Civility Lost

Malia pictureMy good friend Sheryl has a post up from an article out of USA Today. It’s a top 25 list of things that have seemingly “disappeared” over the past twenty-five years. I chuckled at things like typwriters, Betamax, vinyl records, New Coke, etc., but when I got to #15 my amusement was abatted:

15 Civility

It can be rough out there — whether on TV, radio, the Web or at sporting arenas. Today’s discourse has plenty of “dis,” and it can be pretty “coarse,” too. And whatever happened to thank-you notes? We could go on. (emphasis mine)

It’s a pretty sad thing that an otherwise tongue-in-cheek list also points out a very hard truth. And with the dust-up at Nashville is Talking last week and the continuing fallout from it all, it seems to me that USA Today is not far off the mark with announcing that civility has indeed vanished.

Edited to add: In the comments, Jeanne M. & Slartibartfast have responded regarding being polite. I think there’s a difference between being polite and being civil. Being polite is easy, it’s teachable, and in many situations it’s expected. But to be civil is to respond to others with grace and dignity, to live out “the golden rule” and treat others as you would want to be treated, to have respect for humanity and the opinions and beliefs of others and not be reduced to name-calling and mud-slinging. We can all “be polite” but it’s civility that I see less and less of these days…especially here on the Internet.

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8 Comments

Filed under by Malia, Rant

8 responses to “Civility Lost

  1. Yes, and I find it all to be very disconcerting.

  2. Jeanne M.

    Hope your sunburn has eased up. Being a light-skinned person myself, I know how easily a sunburn can sneak up on me.

    Civility has to be taught in the home, and when we as a family are not polite to each other, there is no pattern to follow when out in the world. Saying “thank you” and “please” doesn’t take a lot of effort, just thought, but can really make home life more pleasant.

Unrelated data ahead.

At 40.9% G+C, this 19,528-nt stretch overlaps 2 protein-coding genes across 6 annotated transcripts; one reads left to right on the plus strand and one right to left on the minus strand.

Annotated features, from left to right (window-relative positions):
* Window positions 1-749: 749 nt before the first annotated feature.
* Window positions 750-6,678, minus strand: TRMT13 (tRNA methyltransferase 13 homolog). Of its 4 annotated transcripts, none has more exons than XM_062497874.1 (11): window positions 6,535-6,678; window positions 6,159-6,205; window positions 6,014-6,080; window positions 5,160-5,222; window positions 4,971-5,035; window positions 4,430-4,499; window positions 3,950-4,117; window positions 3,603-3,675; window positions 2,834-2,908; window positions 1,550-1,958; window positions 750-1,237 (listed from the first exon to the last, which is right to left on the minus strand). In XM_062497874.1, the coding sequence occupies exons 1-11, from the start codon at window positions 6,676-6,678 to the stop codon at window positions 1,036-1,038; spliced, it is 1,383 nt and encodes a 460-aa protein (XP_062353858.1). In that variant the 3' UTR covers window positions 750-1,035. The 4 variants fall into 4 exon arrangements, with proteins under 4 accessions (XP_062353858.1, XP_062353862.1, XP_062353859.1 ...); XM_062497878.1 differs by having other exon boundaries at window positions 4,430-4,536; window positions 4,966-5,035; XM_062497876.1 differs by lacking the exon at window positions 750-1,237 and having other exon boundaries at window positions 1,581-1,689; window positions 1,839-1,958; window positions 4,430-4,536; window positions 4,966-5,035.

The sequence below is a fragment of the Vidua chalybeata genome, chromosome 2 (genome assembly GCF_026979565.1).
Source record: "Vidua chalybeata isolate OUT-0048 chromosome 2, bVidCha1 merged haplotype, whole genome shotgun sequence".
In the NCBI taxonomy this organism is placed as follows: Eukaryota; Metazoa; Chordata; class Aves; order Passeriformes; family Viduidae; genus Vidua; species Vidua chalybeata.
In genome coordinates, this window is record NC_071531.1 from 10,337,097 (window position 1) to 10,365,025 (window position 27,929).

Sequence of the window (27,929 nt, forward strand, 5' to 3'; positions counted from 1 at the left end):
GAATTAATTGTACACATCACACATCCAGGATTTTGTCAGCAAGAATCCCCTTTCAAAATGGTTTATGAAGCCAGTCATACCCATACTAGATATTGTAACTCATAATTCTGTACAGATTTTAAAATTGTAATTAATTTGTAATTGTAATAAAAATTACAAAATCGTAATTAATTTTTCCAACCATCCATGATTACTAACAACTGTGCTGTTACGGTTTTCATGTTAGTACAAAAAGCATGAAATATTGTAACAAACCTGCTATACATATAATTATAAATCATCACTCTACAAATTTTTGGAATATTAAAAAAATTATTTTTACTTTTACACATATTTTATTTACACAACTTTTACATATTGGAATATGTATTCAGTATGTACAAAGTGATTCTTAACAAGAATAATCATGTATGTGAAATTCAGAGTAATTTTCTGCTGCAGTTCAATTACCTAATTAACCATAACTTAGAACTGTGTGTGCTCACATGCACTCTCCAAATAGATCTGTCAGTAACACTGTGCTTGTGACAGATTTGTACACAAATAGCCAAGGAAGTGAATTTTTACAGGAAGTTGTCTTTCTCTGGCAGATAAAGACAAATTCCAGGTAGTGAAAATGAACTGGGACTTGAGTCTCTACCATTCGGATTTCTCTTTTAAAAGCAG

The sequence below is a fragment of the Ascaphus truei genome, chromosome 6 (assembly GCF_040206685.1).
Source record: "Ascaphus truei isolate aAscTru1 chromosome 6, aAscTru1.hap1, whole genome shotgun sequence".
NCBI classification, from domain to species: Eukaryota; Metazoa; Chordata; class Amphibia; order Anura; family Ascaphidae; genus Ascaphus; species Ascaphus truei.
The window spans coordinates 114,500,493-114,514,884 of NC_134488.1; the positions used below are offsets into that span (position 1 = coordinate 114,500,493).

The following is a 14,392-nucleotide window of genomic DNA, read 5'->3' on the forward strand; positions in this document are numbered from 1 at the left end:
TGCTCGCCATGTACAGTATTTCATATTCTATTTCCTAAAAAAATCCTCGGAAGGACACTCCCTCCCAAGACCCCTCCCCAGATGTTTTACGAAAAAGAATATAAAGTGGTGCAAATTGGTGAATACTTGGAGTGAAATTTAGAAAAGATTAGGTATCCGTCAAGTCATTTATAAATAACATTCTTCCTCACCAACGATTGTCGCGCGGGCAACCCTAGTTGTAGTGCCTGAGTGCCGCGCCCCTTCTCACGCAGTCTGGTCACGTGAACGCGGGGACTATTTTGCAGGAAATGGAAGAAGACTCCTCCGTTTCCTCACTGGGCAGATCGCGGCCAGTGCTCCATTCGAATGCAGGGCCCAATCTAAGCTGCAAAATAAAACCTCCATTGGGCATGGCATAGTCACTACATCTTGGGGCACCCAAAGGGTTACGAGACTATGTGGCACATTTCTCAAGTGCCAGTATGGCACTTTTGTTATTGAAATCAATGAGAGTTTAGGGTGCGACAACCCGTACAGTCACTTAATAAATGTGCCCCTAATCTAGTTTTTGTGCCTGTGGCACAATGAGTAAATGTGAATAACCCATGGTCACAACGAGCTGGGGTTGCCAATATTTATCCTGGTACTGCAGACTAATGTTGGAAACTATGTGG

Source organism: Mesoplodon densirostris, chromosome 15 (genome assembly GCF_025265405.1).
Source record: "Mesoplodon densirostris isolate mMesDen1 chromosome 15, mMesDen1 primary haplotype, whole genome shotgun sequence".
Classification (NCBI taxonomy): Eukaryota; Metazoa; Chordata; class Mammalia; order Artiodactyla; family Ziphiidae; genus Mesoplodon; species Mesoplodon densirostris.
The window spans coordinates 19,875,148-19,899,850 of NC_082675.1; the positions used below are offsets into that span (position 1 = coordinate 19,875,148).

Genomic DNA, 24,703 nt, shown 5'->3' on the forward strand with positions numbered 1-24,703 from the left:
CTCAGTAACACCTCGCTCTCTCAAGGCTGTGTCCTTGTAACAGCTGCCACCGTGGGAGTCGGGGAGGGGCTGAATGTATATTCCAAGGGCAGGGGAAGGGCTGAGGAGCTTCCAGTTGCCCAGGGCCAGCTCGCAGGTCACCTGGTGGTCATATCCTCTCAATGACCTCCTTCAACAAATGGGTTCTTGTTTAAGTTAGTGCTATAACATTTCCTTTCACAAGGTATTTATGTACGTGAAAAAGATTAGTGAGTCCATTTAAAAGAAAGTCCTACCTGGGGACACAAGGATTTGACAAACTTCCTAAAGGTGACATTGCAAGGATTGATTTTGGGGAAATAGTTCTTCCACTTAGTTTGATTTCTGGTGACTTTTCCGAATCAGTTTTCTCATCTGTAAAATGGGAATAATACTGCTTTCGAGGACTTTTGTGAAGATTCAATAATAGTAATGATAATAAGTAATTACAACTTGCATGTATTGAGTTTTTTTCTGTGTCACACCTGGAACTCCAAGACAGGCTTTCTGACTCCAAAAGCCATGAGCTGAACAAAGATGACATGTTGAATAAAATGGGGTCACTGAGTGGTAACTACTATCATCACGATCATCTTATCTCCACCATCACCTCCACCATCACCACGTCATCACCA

As an aside, I have noticed that lots of husbands no longer open the car door for their wives, but this can show the children how to be courteous and respectful. But wives, remember to say “thank you.” It really does “pay off.” ;-)

  3. Few parents I know really stress civility anymore. For us, it’s number two on the priority list, behind passing along our Christian values.

    We always joke that our kids may gow up to be serial killers, but they’ll be polite serial killers.

  4. Jeanne M.

    I guess I never thought there was a difference between civility and politeness. Have to think about that some more. I guess I have thought civility can be hypocritical, put-on, and that politeness shows respect and a love for the other person.

  5. DB

    I think it boils down to how you interact with people you don’t necessarily know, respect and love….strangers, internet bloggers, etc. Maybe put another way, can you disagree without being angry and taking things personally, leaving the disagreement instead to the issue at hand rather than the people involved?

  6. Malia

    Jeanne,
    Hmmm…I guess we’re defining the terms differently. And maybe it would help if you understood a bit about where I coming from. My community of blogger friends and I were involved in an ugly on-line confrontation last week. The situation turned out to the the proverbial “straw” in long line of incidences, coincidences, situations, etc that led to our friend, Brittney, resigning her position at Nashville is Talking. In all the commenting and posting that went on surrounding the confrontation there was a lot of basic disrespect for the opinions and beliefs of others. Horrible, nasty things were said about my friend (and other friends) by people who wouldn’t “know her (them) from Adam” on the street. And because on the Internet you can seemingly hide behind a wall of “annonymity”, people often feel protected enough from real backlash that they let loose and spew out all their pent-up rage and ugliness inside and direct it toward someone who just expressed a different opinion or belief than theirs. Not only was there a lot of impoliteness going on there was a gross lack of civility. The really sad thing to see was how so many couldn’t even treat others with basic human respect. A respect that should come not because of any religious belief but because we are all human and occupy the same space.

    I was saying to DB yesterday, it would not surprise me in the least to find out that some of the “trolls” we are having to deal with at Nashville is Talking say “please” & “thank you” and hold doors for moms with babies and the elderly, etc. Being polite in social situations is easy and often expected. And being polite is an element of civility but there’s more to being civil than just being polite. It seems that on the Internet and on the radio (think Don Imus) and even on television, when one is not dealing with a real audience but a perceived one, many elements of “civility” are lost and even deemed unnecessary.

    I’m really not arguing here, just trying to shed some light on my point of view. My mantra is “agree to disagree” and hopefully I’ve done it respectfully and with civility!

  7. Jeanne Mohundro

    Thank you for the further explanation of civility. I, too, have seen the lack of civility in blogging because of lots of anonymity. That is why I like blogs that require some type of recognition, rather than just “anonymous.” That causes me to be very careful of what I put in my comments. Even with “Anonymous” I always sign my name. Maybe I am setting myself up for the rudeness you have written about.

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